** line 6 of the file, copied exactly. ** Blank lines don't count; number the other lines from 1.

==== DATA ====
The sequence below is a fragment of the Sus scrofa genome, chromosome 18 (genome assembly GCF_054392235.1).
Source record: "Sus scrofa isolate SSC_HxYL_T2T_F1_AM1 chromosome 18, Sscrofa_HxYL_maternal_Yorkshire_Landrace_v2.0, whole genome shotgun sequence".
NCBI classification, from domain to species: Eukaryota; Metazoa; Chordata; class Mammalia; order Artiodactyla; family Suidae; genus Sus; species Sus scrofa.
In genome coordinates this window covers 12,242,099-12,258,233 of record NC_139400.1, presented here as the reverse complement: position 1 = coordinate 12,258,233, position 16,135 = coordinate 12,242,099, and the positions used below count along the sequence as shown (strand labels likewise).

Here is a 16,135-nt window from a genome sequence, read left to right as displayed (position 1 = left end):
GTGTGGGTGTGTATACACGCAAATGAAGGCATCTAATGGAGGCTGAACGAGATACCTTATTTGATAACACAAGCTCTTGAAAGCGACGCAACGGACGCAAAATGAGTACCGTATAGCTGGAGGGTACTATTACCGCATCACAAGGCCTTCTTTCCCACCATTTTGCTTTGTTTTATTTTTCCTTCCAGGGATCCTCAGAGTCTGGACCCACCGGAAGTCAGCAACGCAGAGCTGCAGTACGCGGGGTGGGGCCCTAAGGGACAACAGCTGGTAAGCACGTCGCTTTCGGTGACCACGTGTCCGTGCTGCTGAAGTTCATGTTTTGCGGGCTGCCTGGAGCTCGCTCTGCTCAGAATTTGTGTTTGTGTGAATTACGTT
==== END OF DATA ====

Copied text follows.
GTGTGGGTGTGTATACACGCAAATGAAGGCATCTAATGGAGGCTGAACGAGATACCTTATTTGATAACACAAGCTCTTGAAAGCGACGCAACGGACGCAAAATGAGTACCGTATAGCTGGAGGGTACTATTACCGCATCACAAGGCCTTCTTTCCCACCATTTTGCTTTGTTTTATTTTTCCTTCCAGGGATCCTCAGAGTCTGGACCCACCGGAAGTCAGCAACGCAGAGCTGCAGTACGCGGGGTGGGGCCCTAAGGGACAACAGCTGGTAAGCACGTCGCTTTCGGTGACCACGTGTCCGTGCTGCTGAAGTTCATGTTTTGCGGGCTGCCTGGAGCTCGCTCTGCTCAGAATTTGTGTTTGTGTGAATTACGTT